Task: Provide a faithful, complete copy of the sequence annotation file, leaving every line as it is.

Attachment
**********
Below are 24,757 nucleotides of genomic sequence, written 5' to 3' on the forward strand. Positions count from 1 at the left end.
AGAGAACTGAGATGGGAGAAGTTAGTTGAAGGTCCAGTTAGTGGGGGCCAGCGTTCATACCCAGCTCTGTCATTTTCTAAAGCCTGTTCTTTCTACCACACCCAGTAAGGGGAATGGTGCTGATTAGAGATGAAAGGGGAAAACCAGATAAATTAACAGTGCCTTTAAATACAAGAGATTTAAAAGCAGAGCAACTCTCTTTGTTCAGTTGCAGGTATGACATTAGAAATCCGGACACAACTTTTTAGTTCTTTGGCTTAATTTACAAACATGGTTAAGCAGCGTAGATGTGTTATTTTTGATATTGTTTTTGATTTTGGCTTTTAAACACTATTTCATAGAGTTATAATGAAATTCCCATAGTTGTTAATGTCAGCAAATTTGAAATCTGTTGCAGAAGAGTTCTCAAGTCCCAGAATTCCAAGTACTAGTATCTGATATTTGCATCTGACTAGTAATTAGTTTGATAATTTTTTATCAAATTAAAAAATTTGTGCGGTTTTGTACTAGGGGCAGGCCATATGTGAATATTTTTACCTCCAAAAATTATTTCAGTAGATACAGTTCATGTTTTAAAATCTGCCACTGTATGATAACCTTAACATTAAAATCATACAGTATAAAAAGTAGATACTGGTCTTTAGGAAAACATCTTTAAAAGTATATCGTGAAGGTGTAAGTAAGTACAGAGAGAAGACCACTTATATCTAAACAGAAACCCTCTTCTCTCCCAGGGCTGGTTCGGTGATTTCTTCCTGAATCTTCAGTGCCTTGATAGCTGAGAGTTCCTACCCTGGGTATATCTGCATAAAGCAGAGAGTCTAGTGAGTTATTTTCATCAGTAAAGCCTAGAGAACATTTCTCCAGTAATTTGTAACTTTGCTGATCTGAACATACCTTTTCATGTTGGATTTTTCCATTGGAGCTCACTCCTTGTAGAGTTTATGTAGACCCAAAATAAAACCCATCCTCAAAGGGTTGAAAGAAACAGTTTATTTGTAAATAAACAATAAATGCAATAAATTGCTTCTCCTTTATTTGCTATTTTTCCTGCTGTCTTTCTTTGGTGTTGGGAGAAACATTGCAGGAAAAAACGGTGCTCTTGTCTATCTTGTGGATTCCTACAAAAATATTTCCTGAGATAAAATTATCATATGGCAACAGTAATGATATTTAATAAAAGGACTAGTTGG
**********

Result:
Below are 24,757 nucleotides of genomic sequence, written 5' to 3' on the forward strand. Positions count from 1 at the left end.
AGAGAACTGAGATGGGAGAAGTTAGTTGAAGGTCCAGTTAGTGGGGGCCAGCGTTCATACCCAGCTCTGTCATTTTCTAAAGCCTGTTCTTTCTACCACACCCAGTAAGGGGAATGGTGCTGATTAGAGATGAAAGGGGAAAACCAGATAAATTAACAGTGCCTTTAAATACAAGAGATTTAAAAGCAGAGCAACTCTCTTTGTTCAGTTGCAGGTATGACATTAGAAATCCGGACACAACTTTTTAGTTCTTTGGCTTAATTTACAAACATGGTTAAGCAGCGTAGATGTGTTATTTTTGATATTGTTTTTGATTTTGGCTTTTAAACACTATTTCATAGAGTTATAATGAAATTCCCATAGTTGTTAATGTCAGCAAATTTGAAATCTGTTGCAGAAGAGTTCTCAAGTCCCAGAATTCCAAGTACTAGTATCTGATATTTGCATCTGACTAGTAATTAGTTTGATAATTTTTTATCAAATTAAAAAATTTGTGCGGTTTTGTACTAGGGGCAGGCCATATGTGAATATTTTTACCTCCAAAAATTATTTCAGTAGATACAGTTCATGTTTTAAAATCTGCCACTGTATGATAACCTTAACATTAAAATCATACAGTATAAAAAGTAGATACTGGTCTTTAGGAAAACATCTTTAAAAGTATATCGTGAAGGTGTAAGTAAGTACAGAGAGAAGACCACTTATATCTAAACAGAAACCCTCTTCTCTCCCAGGGCTGGTTCGGTGATTTCTTCCTGAATCTTCAGTGCCTTGATAGCTGAGAGTTCCTACCCTGGGTATATCTGCATAAAGCAGAGAGTCTAGTGAGTTATTTTCATCAGTAAAGCCTAGAGAACATTTCTCCAGTAATTTGTAACTTTGCTGATCTGAACATACCTTTTCATGTTGGATTTTTCCATTGGAGCTCACTCCTTGTAGAGTTTATGTAGACCCAAAATAAAACCCATCCTCAAAGGGTTGAAAGAAACAGTTTATTTGTAAATAAACAATAAATGCAATAAATTGCTTCTCCTTTATTTGCTATTTTTCCTGCTGTCTTTCTTTGGTGTTGGGAGAAACATTGCAGGAAAAAACGGTGCTCTTGTCTATCTTGTGGATTCCTACAAAAATATTTCCTGAGATAAAATTATCATATGGCAACAGTAATGATATTTAATAAAAGGACTAGTTGG